Born in France and educated in England, Thomas Merton entered Columbia University in 1935. He joined a fraternity, lived in a rooming house at the edge of the campus, and partied enthusiastically. Neither he nor his family were particularly religious.
Then one Sunday in August 1938, while he was a graduate student at Columbia, Thomas got up early and ventured into Mass at Corpus Christi. In September he knocked on the rectory door and asked for instruction. And on November 16, 1938, he was baptized into the Catholic Church.
He finished his master’s degree in English and taught at St. Bonaventure College in upstate New York.
But home was to be the Trappist Abbey of Gethsemani in Kentucky, where Merton lived as Father Louis for 27 years from 1941 until his death.
He wrote prodigiously, at first about strictly spiritual topics, then about peace and war, justice and
injustice. Eastern meditation, and Zen Buddhism in particular, came to interest him greatly. Eventually he lived as a hermit on the monastery grounds
His autobiography The Seven Storey Mountain describes his spiritual journey.
Merton returned to New York for a few days in 1964 to visit Daisetz Suzuki; while here, he returned to
Corpus Christi, where he said Mass privately each morning.
In December 1968, while attending a conference of Asian Benedictines and Cistercians in Thailand, he
died in an electrical accident. Thomas Merton’s fame and influence have only grown since then.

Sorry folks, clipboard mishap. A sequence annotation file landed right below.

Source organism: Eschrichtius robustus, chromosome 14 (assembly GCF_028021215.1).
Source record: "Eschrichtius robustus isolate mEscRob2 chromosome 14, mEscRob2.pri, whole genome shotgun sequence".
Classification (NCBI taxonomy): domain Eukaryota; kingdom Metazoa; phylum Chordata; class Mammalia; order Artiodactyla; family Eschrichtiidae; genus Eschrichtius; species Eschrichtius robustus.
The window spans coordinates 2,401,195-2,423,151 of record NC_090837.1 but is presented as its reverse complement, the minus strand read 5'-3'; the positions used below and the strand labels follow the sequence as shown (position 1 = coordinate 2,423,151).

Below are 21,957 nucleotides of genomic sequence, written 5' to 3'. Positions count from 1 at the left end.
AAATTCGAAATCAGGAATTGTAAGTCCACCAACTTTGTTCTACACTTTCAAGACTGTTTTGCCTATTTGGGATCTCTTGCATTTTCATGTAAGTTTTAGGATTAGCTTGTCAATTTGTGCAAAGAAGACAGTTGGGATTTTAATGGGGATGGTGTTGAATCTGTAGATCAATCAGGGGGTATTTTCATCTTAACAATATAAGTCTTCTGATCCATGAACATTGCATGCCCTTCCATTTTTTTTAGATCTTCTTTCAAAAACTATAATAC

Of Corpus Christi, Merton later wrote:
“The words, songs, ceremonies, signs, movements of worship are all designed to open the mind and heart of the participant to this experience of oneness in Christ. One reason why I am a Catholic, a monk and a priest today is that I first went to Mass, and kept going to Mass, in a Church where these things were realized. . . . There was nothing new or revolutionary about it; only that everything was well done, not out of aestheticism or rubrical obsessiveness, but out of love for God and His truth. It would certainly be ingratitude of me of I did not remember the atmosphere of joy, light, and at least relative openness and spontaneity that filled Corpus Christi at solemn High Mass.”
(Seasons of Celebration, p. 237)
Click here for a tour of Merton’s Corpus Christi by James Martin, s.j.:
James Martin, S.J., America Magazine